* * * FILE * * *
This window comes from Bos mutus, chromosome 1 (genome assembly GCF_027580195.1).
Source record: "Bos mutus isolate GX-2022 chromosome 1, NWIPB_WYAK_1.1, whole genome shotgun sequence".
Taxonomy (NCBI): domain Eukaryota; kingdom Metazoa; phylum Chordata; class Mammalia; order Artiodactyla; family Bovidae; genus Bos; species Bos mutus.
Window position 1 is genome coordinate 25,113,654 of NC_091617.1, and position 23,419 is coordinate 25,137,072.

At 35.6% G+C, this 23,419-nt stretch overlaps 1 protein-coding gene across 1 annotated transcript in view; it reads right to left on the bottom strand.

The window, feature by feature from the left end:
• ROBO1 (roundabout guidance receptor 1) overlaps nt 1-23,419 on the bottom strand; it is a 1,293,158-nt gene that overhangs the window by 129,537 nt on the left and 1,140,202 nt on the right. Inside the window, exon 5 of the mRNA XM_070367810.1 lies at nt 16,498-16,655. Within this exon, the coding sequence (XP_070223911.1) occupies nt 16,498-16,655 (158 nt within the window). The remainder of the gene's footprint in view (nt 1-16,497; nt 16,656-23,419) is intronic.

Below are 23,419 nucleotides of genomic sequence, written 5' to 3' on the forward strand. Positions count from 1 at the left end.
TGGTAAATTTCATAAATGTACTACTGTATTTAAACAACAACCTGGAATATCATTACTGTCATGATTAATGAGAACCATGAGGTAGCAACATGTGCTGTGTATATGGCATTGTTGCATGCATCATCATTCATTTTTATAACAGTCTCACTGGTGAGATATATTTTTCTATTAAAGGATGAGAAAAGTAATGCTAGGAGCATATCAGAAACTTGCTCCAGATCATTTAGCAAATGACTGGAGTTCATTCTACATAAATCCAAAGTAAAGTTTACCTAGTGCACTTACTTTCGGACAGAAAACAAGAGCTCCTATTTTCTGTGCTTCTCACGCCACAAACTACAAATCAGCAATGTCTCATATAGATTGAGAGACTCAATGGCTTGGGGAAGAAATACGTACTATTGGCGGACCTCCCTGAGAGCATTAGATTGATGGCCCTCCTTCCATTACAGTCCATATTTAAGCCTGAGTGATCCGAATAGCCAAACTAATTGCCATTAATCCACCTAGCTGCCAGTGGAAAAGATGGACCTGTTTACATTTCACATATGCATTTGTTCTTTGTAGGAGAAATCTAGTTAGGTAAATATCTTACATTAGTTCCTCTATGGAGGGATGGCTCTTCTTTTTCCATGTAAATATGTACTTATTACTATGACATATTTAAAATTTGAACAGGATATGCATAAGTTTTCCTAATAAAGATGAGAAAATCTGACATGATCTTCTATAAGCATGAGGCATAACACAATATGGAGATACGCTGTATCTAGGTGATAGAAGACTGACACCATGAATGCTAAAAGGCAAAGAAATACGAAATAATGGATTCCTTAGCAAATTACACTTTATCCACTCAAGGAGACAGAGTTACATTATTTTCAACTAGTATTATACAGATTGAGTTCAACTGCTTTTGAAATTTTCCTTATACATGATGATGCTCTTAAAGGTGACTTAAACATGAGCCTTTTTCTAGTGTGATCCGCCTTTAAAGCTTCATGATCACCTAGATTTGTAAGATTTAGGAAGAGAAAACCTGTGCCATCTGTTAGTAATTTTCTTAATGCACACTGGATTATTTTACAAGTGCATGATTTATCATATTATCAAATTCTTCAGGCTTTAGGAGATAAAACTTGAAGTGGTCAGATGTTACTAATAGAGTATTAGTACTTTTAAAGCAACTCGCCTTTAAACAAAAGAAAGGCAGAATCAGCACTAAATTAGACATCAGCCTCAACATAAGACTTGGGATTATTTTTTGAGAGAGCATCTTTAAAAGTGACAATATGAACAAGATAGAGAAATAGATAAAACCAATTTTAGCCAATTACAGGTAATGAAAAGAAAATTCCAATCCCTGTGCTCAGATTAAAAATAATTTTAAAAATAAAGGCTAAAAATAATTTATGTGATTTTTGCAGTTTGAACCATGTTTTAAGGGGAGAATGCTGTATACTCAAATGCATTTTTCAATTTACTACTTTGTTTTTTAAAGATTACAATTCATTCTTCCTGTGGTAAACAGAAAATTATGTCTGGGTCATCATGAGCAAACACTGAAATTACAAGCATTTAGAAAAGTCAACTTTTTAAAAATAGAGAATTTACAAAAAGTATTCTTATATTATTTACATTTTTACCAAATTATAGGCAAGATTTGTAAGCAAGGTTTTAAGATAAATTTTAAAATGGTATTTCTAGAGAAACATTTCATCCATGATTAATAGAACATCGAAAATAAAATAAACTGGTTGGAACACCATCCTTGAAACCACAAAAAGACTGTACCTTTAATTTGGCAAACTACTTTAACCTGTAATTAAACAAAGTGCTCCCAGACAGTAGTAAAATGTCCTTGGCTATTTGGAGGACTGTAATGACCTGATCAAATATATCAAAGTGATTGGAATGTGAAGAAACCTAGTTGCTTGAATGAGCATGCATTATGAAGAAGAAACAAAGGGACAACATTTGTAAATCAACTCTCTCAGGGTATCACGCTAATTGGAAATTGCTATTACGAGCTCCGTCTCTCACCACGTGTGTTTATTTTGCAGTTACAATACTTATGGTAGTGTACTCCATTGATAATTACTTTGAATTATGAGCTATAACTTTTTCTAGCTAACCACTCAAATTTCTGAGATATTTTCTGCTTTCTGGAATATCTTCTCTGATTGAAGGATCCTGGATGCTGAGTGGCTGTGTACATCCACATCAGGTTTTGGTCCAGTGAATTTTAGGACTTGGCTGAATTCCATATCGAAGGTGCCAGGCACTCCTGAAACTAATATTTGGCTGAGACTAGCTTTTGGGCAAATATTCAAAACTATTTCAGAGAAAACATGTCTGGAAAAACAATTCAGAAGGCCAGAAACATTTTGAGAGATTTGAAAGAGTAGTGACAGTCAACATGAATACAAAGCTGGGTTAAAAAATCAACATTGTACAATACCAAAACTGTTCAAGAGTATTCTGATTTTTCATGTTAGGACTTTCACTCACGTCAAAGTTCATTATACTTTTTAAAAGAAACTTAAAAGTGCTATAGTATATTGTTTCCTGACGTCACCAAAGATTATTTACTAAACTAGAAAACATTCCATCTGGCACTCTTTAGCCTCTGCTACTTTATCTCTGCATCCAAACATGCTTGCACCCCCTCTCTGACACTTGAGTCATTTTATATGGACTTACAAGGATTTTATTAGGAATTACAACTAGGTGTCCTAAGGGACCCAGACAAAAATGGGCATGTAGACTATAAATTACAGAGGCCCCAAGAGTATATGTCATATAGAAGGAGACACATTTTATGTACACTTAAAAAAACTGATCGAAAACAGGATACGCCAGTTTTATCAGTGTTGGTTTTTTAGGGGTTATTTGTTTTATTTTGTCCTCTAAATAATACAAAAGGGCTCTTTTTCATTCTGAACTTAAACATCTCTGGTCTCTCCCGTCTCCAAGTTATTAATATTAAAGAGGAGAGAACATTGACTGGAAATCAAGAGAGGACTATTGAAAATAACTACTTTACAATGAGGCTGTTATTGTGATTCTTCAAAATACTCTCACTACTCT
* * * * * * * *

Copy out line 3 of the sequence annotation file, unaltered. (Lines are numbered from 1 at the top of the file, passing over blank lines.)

Taxonomy (NCBI): domain Eukaryota; kingdom Metazoa; phylum Chordata; class Mammalia; order Artiodactyla; family Bovidae; genus Bos; species Bos mutus.